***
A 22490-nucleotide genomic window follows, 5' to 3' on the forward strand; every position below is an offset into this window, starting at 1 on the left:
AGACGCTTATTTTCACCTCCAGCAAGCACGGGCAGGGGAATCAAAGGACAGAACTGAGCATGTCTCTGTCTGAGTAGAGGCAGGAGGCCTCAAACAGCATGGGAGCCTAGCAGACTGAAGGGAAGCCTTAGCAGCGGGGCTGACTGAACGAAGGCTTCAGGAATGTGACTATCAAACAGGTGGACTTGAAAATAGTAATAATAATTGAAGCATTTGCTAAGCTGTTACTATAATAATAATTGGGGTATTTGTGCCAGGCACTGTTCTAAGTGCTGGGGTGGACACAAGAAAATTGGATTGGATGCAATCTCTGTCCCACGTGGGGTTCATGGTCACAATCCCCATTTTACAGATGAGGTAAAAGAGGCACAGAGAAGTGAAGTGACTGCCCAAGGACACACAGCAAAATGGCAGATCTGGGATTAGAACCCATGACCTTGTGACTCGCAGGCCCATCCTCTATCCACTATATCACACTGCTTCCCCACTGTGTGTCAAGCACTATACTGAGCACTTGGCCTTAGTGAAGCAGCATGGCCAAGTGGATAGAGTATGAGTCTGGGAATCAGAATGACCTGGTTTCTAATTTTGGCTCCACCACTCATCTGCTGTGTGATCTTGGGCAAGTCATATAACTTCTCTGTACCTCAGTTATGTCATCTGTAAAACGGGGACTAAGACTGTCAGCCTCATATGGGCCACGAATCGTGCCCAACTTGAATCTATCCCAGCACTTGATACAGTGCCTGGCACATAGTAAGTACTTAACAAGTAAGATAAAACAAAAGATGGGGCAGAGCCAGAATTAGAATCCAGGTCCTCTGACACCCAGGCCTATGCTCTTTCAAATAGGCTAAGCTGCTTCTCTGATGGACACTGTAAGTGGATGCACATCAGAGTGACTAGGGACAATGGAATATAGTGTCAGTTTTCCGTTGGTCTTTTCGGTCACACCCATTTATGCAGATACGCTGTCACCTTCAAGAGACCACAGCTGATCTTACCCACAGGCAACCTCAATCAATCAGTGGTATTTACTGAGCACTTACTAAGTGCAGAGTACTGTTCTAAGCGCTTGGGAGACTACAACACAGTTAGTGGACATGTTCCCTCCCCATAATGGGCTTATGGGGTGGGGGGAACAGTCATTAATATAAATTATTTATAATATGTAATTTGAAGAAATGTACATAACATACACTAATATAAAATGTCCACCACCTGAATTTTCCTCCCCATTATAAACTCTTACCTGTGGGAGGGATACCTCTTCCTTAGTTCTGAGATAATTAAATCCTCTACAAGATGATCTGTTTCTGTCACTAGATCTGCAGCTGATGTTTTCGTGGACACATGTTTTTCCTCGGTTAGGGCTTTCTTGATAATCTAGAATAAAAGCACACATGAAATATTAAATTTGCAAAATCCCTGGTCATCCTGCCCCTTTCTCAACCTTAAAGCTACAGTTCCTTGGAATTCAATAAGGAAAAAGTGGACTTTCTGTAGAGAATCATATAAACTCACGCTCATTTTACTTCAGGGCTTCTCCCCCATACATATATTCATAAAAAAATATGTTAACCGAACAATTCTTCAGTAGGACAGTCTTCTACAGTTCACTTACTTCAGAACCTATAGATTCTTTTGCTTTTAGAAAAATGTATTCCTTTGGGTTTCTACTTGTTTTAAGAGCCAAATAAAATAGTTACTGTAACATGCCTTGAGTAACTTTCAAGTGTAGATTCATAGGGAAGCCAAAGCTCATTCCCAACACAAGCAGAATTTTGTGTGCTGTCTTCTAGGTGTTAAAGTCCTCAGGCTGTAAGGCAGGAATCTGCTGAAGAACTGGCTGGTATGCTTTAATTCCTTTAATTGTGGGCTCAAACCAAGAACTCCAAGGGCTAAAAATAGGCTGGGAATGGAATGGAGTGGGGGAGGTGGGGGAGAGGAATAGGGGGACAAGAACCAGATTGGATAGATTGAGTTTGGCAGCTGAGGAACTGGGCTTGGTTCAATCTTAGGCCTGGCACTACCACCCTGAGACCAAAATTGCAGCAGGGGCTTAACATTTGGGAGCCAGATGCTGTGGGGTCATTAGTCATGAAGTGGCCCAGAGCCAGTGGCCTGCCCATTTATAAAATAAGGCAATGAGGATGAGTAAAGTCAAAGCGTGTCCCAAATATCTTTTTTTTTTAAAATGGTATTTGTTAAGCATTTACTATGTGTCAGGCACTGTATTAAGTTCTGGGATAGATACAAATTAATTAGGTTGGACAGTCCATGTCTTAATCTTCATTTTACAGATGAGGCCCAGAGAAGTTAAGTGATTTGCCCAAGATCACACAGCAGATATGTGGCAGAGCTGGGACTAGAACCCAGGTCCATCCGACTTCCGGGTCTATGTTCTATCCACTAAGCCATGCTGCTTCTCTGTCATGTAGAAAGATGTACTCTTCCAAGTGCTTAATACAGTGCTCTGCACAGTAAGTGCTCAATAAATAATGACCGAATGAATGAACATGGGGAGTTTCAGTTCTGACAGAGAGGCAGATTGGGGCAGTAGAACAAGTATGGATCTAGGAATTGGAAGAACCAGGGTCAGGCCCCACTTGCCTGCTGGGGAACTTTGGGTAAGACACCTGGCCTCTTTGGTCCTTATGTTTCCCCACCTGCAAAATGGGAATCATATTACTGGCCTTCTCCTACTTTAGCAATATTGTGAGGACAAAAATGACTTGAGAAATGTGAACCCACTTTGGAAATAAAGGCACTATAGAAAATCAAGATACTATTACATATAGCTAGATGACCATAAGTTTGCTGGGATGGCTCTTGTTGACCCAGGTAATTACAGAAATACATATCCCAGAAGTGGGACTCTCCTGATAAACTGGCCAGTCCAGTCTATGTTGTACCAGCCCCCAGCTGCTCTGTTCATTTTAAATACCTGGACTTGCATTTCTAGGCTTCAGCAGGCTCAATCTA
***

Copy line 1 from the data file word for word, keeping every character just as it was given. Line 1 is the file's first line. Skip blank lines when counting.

A 22490-nucleotide genomic window follows, 5' to 3' on the forward strand; every position below is an offset into this window, starting at 1 on the left: